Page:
But we can change. We can grow. We can understand that being on the receiving end of spiritual dribble is not hallowed or fun or a “calling.”

What I am not saying:

Now, I am not saying that God does not use hard things. Or that we don’t pour out and fill the cups of the suffering with the same water that was offered to us.

Or that there’s absolutely no place for supportive, empathetic growth. Or there’s no place for wild celebration (Fyi I’m Kenyan and I came out marked “like to celebrate.”)


The blessed ability to support others, I see it as God redeeming the mess and pain. I see it as a hurting or once-hurting individual making a decision to be present with someone else because that person’s pain and sensations are familiar. There’s no huge fireworks bonanza about it. It just is.

I do not see it as God intentionally wounding us so we can have “testimonies” and get folks knowing “how great He is.”

(I’ve heard people say, “how will you know God can heal (insert an awful traumatic experience) if you never went through (said awful traumatic experience)?” A simple word, “if said awful traumatic experience was so necessary to Christian living, how come nobody is breaking down the doors to experience it?”)

Again, God can use hard things too. We can celebrate our stories and our growth. We can be community.

I just hope we can nuance and understand why hurting people don’t need anyone to cut the line and attempt to tie up their stories with a neat bow. I hope we can explore why we rush to tie up our stories in the first place.

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  1. Brenda Peterson says:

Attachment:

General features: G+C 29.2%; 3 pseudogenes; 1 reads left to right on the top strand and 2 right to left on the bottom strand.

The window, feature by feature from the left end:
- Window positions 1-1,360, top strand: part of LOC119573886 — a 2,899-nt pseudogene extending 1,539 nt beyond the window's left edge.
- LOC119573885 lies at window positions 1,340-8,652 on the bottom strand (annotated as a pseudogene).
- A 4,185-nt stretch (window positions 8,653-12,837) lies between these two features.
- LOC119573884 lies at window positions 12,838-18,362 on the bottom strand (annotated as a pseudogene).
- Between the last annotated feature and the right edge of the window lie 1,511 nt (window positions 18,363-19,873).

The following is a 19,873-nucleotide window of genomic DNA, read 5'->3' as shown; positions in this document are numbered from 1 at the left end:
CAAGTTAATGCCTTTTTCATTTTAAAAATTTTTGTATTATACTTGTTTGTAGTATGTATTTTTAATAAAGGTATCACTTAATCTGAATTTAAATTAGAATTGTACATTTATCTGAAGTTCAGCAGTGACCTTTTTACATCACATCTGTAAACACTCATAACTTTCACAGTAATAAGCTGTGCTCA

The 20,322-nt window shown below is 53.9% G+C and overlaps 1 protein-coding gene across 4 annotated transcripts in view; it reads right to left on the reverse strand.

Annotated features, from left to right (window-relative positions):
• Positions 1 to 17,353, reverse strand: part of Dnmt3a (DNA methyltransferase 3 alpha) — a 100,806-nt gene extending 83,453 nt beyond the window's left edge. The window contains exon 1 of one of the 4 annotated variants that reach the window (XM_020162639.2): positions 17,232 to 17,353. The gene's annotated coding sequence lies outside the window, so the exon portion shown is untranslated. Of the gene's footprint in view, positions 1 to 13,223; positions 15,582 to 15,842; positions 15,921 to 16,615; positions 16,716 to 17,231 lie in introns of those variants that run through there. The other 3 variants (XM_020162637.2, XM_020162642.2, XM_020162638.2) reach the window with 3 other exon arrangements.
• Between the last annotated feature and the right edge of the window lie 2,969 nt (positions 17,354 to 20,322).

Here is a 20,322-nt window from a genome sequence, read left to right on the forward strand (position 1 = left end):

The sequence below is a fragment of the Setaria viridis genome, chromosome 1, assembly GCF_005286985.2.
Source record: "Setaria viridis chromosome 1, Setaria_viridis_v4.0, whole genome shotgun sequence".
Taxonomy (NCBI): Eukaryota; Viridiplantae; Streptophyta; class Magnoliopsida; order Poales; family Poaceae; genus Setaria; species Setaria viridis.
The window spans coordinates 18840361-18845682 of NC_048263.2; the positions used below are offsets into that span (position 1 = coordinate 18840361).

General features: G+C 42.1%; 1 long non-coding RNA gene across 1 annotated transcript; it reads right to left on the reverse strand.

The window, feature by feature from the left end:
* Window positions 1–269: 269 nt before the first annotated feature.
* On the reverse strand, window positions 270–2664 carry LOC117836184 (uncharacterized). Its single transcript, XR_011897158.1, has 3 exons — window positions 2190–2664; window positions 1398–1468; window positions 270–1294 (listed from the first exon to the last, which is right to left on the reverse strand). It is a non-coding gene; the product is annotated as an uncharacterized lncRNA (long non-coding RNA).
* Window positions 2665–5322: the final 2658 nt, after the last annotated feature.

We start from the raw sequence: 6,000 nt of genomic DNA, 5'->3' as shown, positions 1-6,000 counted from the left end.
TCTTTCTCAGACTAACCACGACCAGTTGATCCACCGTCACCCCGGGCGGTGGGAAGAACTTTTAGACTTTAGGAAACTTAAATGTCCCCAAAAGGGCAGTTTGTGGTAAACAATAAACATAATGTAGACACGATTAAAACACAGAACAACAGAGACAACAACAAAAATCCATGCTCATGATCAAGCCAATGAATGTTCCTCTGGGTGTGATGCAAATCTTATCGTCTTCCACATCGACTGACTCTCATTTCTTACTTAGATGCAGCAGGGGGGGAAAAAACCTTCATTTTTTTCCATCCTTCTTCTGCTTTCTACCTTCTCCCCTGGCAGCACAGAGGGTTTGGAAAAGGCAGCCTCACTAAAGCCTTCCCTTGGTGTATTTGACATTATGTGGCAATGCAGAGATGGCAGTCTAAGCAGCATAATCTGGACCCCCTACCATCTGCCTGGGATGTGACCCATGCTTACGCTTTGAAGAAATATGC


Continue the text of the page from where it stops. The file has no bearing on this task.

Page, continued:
It isn’t just Christians who do this. In fact when my son’s father died, leaving me widowed when our son was just two, Christians were very compassionate.
    It was when I went to secular grief counselling that I recieved the shallowest comments. And yes, she had an M.A. Psych.
    “Well, you’re so young; it will be easy. Now you can just move on and meet someone else!” She glibly exclaimed.
    This was after I’d bared my heart and soul to her, regarding my deep and profound grief.
    I was unable to eat, vomiting up any food 5 x a day. Or dry retching the contents of an empty stomach. I had shrunk from size 4 to size zero. I was literally skin and bones.
    And it made her uncomfortable. So, she decided to ‘celebrate’ my youth and widowhood with shallow cheery remarks.
    She was nauseating.

  2. Part of me wants to believe this and then I read Job and just can’t help but question everything. Why would God allow Satan to do what he did to Job to “prove” something to Satan? Like God needed to prove a bet with the evil one? Makes God seem petty.

  3. PatriciaM says:

    You are such a breath of fresh air! Thank you!